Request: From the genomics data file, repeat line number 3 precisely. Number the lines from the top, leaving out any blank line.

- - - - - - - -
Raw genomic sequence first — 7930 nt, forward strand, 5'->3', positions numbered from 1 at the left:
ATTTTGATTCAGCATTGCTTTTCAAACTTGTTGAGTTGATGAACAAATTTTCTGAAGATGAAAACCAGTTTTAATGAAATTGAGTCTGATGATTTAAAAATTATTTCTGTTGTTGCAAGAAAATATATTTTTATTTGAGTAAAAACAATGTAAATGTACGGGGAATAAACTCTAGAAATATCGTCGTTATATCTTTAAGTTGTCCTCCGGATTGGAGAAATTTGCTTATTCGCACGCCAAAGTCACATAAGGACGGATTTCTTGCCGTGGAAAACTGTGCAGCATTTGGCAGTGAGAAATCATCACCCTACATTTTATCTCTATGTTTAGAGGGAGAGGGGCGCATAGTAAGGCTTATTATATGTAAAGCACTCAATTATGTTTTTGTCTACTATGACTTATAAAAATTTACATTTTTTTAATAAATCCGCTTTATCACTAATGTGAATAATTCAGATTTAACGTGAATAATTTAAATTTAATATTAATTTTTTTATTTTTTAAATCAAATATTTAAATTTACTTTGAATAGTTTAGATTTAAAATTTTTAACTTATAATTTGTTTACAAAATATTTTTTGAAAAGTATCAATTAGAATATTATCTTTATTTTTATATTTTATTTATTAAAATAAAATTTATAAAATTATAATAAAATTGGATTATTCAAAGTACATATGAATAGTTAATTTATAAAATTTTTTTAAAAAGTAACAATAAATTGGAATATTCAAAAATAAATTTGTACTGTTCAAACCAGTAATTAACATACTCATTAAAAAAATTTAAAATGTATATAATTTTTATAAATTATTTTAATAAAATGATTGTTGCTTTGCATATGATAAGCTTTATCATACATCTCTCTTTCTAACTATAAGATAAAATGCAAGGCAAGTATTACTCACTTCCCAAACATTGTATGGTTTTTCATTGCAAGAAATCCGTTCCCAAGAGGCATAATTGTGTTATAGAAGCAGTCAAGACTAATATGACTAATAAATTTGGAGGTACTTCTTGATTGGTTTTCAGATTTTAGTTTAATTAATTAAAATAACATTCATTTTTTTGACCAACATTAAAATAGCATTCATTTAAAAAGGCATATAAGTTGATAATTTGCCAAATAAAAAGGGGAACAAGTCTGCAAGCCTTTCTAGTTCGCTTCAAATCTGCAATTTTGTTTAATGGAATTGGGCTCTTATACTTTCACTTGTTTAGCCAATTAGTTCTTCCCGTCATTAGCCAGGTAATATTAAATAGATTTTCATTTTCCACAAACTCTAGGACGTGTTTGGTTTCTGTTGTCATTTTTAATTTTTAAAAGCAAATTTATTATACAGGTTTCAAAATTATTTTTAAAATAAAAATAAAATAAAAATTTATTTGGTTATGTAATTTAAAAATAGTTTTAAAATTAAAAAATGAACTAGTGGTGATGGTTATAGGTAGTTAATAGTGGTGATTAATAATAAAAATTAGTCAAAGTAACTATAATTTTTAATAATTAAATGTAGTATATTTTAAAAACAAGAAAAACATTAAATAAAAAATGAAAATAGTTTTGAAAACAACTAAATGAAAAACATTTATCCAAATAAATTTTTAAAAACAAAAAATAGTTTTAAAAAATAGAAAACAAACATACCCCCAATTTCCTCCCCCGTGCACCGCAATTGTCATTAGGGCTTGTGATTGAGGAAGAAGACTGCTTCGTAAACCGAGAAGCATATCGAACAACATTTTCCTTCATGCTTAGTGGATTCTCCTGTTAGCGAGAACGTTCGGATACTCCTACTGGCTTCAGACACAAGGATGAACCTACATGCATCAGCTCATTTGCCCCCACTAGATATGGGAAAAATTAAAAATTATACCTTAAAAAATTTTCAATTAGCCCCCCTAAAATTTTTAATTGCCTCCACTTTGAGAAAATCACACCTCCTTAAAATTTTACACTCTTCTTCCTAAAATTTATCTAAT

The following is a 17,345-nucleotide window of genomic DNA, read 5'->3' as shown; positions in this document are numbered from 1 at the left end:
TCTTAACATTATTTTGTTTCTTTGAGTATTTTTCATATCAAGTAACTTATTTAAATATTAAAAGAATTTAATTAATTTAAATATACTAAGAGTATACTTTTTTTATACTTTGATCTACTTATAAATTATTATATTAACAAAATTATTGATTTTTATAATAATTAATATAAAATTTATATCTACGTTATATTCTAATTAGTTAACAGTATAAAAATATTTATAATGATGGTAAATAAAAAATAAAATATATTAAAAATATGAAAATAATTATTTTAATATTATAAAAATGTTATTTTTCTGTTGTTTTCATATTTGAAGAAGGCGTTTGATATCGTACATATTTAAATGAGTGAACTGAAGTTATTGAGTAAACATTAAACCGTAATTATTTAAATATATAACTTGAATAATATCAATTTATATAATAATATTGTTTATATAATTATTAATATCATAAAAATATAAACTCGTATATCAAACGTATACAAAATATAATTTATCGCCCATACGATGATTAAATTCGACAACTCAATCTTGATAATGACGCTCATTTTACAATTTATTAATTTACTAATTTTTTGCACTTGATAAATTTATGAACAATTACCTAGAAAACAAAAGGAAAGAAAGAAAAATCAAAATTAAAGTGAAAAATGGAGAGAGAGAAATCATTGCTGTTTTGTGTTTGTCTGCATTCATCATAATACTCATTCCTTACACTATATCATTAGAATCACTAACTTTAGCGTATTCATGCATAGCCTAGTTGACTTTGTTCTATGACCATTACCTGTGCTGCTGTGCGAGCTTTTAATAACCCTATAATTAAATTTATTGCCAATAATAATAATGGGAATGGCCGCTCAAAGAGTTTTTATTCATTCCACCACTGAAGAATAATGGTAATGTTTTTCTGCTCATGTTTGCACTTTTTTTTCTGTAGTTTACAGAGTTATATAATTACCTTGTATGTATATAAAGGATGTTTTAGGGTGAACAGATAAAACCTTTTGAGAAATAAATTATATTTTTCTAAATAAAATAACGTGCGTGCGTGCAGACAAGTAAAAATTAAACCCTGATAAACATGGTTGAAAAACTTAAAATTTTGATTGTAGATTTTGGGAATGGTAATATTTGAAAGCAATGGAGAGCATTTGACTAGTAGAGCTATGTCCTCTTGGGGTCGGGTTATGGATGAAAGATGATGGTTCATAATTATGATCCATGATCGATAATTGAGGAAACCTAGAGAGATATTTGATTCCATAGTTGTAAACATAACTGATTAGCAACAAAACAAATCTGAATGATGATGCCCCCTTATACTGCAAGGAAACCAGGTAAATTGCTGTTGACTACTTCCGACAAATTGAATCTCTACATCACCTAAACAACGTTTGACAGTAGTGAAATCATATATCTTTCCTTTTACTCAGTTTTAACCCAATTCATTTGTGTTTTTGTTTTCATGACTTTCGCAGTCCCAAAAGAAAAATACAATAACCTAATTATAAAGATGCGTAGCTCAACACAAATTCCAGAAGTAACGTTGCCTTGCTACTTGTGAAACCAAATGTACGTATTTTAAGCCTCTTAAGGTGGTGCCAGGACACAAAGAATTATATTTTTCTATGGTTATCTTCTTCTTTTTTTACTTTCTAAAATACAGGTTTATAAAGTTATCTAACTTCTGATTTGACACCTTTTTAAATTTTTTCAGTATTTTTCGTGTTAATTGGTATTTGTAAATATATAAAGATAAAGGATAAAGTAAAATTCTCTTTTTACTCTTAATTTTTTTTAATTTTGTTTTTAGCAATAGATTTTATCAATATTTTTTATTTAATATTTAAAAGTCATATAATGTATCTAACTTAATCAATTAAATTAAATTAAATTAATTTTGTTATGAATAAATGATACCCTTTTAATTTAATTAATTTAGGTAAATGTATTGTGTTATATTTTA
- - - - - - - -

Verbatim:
The following is a 17,345-nucleotide window of genomic DNA, read 5'->3' as shown; positions in this document are numbered from 1 at the left end: